Kitchen confident-ial


The holidays are the perfect time for at-home chefs to shine and display their enviable talents. After all, there's nothing that can impress a crowd quite like a delicious home-cooked feast. But this time of year can also be extremely daunting for those of us who are still trying to figure out the difference between broiling, braising, baking, and browning. Here are some cookbooks that truly start with the basics (how to boil water, anyone?) and include recipes that can make even the most novice cook more confident in the kitchen.

From the creators of the popular Apartment Therapy and The Kitchn websites comes "The Kitchn Cookbook: Recipes, Kitchens & Tips to Inspire Your Cooking," a how-to manual packed into the beautifully-photographed pages of a cookbook. The authors, Sara Kate Gillingham-Ryan and Faith Durand, have separated the book into two parts.

Part One, "The Kitchen," covers everything from setting up and caring for your kitchen to stocking the correct tools and a daily cleaning plan. Advice on how to make an extra-small space work or renovating on a budget will come in very handy. You will also find images of real kitchens to inspire you in choosing and/or designing your own. Part Two, "How to Cook Well," offers pantry-stocking instructions and 50 essential cooking skills, from how to boil water to how to braise meat and vegetables. 150 elegant yet uncomplicated recipes follow, to test out your newly acquired skills. The final chapter allows you to take the leap from cook to host or hostesses, with tips for how to throw a great party, from menu choices to lighting options and more.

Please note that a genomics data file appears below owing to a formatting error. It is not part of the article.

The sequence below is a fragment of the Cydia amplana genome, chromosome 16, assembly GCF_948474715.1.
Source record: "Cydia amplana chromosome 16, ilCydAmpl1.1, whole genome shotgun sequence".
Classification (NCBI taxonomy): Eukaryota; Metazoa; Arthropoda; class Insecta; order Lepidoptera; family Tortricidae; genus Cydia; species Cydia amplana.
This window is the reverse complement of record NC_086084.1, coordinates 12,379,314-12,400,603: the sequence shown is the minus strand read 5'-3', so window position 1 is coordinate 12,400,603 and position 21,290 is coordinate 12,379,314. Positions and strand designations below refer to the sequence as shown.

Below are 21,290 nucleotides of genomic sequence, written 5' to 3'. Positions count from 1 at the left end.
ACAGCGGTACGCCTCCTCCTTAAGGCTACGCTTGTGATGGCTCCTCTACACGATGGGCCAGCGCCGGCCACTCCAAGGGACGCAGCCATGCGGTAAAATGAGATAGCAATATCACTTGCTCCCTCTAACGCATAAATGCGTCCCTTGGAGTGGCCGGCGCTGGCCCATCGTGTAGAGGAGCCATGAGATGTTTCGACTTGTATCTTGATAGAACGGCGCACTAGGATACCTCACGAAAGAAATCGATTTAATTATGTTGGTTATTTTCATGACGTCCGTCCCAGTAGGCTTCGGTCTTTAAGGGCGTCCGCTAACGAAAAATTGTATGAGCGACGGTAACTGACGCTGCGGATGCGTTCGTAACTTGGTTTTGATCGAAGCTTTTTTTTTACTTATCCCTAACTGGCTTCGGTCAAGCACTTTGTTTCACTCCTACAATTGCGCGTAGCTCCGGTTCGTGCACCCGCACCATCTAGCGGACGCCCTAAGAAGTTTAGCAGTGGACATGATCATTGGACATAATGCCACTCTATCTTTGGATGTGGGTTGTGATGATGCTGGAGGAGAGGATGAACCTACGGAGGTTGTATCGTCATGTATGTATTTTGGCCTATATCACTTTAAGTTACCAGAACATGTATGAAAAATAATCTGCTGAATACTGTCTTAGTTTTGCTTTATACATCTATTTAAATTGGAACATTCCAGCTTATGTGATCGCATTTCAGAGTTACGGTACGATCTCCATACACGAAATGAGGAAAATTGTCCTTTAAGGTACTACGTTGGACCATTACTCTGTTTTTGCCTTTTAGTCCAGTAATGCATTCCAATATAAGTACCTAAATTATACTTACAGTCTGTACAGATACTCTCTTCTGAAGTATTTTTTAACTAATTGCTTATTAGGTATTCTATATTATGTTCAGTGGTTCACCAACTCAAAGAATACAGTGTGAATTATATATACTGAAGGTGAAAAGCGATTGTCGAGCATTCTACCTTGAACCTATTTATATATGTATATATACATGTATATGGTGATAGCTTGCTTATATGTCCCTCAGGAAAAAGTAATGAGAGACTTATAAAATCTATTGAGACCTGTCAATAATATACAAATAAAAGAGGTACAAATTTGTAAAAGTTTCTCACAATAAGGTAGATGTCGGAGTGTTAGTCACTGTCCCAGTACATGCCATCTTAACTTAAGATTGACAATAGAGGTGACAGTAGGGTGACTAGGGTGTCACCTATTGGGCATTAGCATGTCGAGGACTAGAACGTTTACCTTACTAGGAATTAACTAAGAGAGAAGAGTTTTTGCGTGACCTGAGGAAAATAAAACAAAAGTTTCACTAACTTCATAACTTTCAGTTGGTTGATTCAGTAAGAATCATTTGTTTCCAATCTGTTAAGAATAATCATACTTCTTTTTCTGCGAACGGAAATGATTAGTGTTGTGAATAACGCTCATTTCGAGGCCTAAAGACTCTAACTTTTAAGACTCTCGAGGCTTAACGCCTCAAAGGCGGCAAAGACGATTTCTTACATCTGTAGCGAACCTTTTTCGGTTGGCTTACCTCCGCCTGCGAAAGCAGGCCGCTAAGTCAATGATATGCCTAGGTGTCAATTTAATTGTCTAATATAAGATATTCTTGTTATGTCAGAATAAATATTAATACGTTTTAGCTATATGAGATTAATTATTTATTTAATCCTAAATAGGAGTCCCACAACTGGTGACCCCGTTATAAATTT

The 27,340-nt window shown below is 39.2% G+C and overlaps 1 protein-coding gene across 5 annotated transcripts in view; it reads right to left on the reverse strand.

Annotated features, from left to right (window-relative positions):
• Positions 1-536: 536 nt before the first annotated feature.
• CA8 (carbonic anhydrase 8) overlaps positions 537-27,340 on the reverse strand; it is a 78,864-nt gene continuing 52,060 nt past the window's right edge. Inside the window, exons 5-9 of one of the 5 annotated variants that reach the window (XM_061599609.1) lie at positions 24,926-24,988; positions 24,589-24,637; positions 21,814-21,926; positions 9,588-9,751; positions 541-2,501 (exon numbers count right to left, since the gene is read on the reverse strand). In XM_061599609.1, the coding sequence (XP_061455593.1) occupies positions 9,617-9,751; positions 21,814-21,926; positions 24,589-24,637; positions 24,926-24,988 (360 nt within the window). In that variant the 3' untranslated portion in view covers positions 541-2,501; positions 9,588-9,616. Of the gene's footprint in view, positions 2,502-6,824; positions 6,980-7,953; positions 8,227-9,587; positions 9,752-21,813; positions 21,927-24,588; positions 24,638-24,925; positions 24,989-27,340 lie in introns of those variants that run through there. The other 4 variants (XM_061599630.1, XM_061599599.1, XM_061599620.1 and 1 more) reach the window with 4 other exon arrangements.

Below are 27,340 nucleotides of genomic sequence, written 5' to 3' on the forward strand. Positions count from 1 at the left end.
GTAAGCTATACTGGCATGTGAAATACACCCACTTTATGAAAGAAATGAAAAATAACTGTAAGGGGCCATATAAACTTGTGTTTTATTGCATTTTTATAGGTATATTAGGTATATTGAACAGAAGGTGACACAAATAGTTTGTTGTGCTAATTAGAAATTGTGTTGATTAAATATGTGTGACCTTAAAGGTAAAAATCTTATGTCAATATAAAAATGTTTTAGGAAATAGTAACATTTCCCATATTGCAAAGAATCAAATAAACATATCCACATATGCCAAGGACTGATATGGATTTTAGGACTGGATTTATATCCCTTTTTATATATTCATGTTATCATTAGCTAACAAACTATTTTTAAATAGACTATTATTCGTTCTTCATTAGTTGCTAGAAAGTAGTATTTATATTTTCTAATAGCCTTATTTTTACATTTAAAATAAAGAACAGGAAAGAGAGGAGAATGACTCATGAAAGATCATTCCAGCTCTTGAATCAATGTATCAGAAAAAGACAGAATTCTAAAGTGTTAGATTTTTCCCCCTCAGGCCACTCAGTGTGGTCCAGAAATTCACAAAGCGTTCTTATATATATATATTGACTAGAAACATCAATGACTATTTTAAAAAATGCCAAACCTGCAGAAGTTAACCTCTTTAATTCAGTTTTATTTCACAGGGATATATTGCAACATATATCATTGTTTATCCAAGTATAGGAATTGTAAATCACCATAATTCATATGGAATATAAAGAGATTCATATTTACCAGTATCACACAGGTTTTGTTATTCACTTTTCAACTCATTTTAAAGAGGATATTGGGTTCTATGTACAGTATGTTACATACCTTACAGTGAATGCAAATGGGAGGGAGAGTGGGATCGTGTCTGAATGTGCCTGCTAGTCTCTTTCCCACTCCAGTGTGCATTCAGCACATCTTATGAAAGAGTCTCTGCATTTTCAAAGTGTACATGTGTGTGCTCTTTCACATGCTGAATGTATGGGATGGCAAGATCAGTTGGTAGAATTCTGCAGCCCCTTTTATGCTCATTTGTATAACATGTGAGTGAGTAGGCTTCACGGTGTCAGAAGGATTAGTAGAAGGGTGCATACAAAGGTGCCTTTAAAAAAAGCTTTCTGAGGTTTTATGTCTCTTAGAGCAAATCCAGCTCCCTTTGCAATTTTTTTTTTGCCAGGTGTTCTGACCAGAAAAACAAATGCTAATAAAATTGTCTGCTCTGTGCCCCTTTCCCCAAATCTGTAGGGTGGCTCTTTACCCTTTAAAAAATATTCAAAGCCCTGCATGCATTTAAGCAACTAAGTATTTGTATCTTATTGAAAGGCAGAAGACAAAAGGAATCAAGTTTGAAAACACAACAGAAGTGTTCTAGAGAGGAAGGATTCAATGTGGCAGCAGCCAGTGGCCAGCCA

One of the biggest uncertainties in cooking is not knowing if a dish looks the way it is supposed to look at each point throughout the process. In "What To Cook and How To Cook It," Jane Hornby, a trained chef, food writer, and recipe tester, has compiled a step-by-step guide to cooking 100 recipes that will take your menu-planning up several knotches. For every recipe, the preparation is broken down into manageable steps, with a corresponding photo illustrating what the ingredients should look like at that very moment so that you can continue on with confidence. You will totally be able to impress your dinner guests with meals like homemade eggplant parmigiana and coq au vin!

Finally, a novice home cook's library cannot be complete without a Mark Bittman book (or a few). In addition to being a voice for sustainability and healthful eating, Bittman, the popular food columnist for The New York Times, takes the guesswork out of conquering recipes, one ingredient at a time. His popular How to Cook Everything series of cookbooks offer basic and more complex recipes, along with every kind of variation possible for changing up the dish. Don't really want to serve that pizzaz-less rice pilaf to your dinner guests? Bittman says you don't have to, because here are 15 ways you can make the dish memorable and delicious. Bored by your morning bran muffin? Try these 10 variations on a single muffin recipe. What a wonderful feeling to never be intimidated by an ingredient again.

Photo courtesy of flickr user Enric Martinez.


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